Lot 345

Dare to Dream Collection

2004 Porsche Carrera GT


$1,297,500 USD | Sold

Canada | Toronto, Ontario



Chassis No.
Serial No.
Canadian Registration
  • An early production Carrera GT; one of very few examples sold new to Canada
  • Attractively finished in GT Silver Metallic over Terracotta All-Leather trim
  • Driven 11,652 km (~7,241 miles) at cataloguing; a well-preserved landmark in supercar history
Please note, this lot is registered in Canada and import duty will be applicable to all countries outside of Canada, including the United States. RM Sotheby’s will assist buyers with importation and for residents of the USA, in obtaining a US title.

In a 2004 guest column for Motor Trend, the high priest of Porsche collecting, Jerry Seinfeld, described his reaction to first laying eyes upon Zuffenhausen’s newest creation:

“When they rolled it out of the garage, I don't think my wife would have liked the way I looked at this thing… I felt attracted to it in a way I'm not completely comfortable with.”

In the two decades that have followed, countless enthusiasts will admit they share Seinfeld’s concerning level of attraction to Porsche’s masterpiece, a car widely considered to wear the crown of the last great analog supercar: A 5.7-liter, V-10-powered fire-breathing monster paired with a true manual gearbox, unencumbered by any intrusive electronic driving aids.

That 68-degree V-10 featured four valves per cylinder, variable valve timing on its intake camshafts, and a screaming 8,400-rpm redline. Output was an arresting 605 horsepower. The engine would arrive at the end of a decidedly mechanical era as automakers sought to integrate sophisticated computer controls into every aspect of new cars, especially their traction management systems. Even track cars would begin to task advanced computer systems to manage engine power within a few years. In the Carrera GT, Porsche used only a traction control system—because otherwise, the engine’s immense power would readily overcome its tires.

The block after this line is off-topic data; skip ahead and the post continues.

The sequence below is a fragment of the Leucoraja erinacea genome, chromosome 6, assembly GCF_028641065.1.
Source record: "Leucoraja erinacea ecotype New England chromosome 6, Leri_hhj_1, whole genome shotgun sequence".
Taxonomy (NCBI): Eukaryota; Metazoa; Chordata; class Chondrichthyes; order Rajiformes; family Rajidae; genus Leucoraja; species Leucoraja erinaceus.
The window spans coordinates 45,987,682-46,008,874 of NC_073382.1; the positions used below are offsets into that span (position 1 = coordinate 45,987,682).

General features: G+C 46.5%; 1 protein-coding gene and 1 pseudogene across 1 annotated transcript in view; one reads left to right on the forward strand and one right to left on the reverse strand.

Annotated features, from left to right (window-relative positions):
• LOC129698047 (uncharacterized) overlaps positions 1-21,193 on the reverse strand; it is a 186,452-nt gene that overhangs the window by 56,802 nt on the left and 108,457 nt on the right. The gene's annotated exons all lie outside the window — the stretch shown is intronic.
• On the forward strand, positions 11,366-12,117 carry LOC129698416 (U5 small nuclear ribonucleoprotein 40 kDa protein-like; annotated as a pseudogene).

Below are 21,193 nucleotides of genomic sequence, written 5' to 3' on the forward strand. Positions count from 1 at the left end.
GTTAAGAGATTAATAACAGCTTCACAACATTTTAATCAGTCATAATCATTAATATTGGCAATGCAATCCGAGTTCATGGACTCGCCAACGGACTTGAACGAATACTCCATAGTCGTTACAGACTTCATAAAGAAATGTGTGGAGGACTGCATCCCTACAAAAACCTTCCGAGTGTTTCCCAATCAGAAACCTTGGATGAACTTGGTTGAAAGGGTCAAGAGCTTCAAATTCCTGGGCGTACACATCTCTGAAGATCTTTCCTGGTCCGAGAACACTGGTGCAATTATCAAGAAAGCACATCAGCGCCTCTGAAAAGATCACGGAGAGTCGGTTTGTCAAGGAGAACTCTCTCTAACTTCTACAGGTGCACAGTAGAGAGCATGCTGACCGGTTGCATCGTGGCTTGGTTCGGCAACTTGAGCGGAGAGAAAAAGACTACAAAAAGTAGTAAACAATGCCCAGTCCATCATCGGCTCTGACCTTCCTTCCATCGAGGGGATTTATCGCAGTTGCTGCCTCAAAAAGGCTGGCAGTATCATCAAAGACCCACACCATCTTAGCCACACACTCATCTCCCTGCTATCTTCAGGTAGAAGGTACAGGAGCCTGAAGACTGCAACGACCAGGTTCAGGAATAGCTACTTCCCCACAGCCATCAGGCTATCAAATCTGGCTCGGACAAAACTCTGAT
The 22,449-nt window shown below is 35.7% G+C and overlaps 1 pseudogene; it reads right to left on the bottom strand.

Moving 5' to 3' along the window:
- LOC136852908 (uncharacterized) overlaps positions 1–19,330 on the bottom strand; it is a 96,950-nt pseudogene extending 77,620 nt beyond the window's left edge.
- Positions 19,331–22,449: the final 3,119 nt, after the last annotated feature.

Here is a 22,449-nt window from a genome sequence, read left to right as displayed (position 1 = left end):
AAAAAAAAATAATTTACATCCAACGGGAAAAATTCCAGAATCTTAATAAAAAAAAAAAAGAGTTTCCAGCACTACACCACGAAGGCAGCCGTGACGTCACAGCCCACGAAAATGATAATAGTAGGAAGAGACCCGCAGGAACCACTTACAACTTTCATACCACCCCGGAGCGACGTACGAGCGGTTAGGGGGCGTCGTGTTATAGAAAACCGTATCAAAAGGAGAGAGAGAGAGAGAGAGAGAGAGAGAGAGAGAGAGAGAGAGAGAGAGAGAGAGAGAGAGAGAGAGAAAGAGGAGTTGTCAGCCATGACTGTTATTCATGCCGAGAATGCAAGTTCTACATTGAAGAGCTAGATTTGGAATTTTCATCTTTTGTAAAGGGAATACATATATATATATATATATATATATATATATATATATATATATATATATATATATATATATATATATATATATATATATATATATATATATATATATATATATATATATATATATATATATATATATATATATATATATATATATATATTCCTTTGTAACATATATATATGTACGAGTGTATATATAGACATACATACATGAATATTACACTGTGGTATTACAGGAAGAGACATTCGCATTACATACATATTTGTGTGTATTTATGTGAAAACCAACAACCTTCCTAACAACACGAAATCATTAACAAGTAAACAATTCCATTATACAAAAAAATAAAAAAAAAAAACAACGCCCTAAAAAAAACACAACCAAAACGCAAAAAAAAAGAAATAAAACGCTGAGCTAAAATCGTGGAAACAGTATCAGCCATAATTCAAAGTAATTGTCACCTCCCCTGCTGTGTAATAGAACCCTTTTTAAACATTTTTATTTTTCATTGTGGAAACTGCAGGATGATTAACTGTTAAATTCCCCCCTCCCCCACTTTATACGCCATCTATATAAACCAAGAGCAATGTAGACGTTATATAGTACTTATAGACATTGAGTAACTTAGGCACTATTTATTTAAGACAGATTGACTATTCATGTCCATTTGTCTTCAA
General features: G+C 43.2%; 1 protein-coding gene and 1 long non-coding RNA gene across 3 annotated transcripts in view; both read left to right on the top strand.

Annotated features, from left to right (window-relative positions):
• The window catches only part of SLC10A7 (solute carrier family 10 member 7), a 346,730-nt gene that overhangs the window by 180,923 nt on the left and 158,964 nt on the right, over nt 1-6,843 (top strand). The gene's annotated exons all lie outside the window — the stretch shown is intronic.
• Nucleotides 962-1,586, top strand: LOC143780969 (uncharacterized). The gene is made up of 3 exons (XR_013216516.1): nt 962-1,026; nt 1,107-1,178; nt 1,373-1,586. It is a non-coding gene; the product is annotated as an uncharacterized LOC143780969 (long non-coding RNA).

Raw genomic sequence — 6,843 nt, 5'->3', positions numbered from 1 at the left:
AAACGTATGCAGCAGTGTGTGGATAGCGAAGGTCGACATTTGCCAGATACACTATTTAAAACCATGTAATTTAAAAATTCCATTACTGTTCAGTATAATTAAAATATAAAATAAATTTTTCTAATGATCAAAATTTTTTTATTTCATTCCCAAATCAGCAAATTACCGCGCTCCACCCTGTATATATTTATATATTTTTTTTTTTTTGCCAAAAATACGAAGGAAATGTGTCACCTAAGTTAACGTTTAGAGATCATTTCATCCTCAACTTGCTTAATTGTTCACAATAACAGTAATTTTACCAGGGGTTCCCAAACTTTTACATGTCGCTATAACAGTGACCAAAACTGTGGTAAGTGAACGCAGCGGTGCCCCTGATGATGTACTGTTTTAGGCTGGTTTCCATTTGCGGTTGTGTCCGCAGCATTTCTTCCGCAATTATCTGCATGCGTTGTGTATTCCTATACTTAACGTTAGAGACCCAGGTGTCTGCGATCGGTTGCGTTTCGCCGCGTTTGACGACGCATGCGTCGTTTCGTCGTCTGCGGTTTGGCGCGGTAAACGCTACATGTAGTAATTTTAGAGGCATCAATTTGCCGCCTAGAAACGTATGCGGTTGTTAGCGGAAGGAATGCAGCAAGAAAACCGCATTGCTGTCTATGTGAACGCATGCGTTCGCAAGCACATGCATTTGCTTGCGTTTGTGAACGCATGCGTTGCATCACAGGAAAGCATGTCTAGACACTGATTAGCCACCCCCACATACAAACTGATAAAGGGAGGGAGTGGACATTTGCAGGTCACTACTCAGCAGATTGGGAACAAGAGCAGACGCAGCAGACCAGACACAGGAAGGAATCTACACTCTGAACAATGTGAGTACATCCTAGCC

The Carrera GT was more than just a simple housing for a race engine and transmission, however, featuring a carbon-fiber monocoque and subframe sourced from Italian firm ATR Composites. Staggered 19-inch front and 20-inch rear magnesium-alloy center-lock wheels provided cover for the massive eight-piston brake calipers up front and four-piston calipers at the rear.

The production car that arrived in 2003 could vault to 60 mph in just four seconds, shifted as fast as a driver could possibly handle. On a closed course, it topped out at around 200 mph. In the expert hands of factory test driver Walter Röhrl in July 2004, a Carrera GT rocketed through the Nürburgring Nordschliefe in a mere 7 minutes and 28 seconds. The record stood for more than half a decade.


Completing production 25 May 2004, this Carrera GT is a relatively early production example being serial number 162 of about 1,270 examples produced between 2004 and 2006. Finished in the quintessential Porsche hue of GT Silver Metallic (U2) over a Terracotta (MZ) interior, this car was equipped with Porsche Online Pro CD radio, all-leather seats, air conditioning, car cover, and a set of Terracotta luggage (note that two pieces of this luggage accompany the car today).

Its rarity is furthered by being one of an exceedingly few Carrera GTs delivered new to Canada, reportedly as a birthday gift from a man to his brother! That fortunate brother held his gift for the better part of the next decade, fastidiously maintaining it through its delivery dealership, Lauzon Porsche of Laval, Quebec, before it was acquired by the Dare to Dream Collection in 2014. A bevy of accompanying service records dating from new document the careful maintenance this car received by during the first owner’s tenure. Dare to Dream has continued the car’s exceptional level of care over their own decade-long tenure; at the time of cataloguing, it has been driven 11,652 kilometers (~7,241 miles). It is now offered accompanied by service records and an assortment of owner’s manuals, as well as two pieces of luggage and a center-lock wheel nut socket.

Seinfeld closed his column echoing the thoughts of anyone fortunate enough to have driven a Carrera GT on the open road, with the full wail of its V-10 bellowing under acceleration:

“All the other superexotic fantasy whatevers, melt them back down; these bloody buggers have cracked it… they have successfully built the single greatest sports car in the history of the world to date.”

As electrification trickles into the Porsche lineup, the Carrera GT stands apart as a reminder of the company’s audacious, not-too-distant past. This early-production example represents an automotive landmark, an icon of its era, and one of the last true analog driver’s supercars.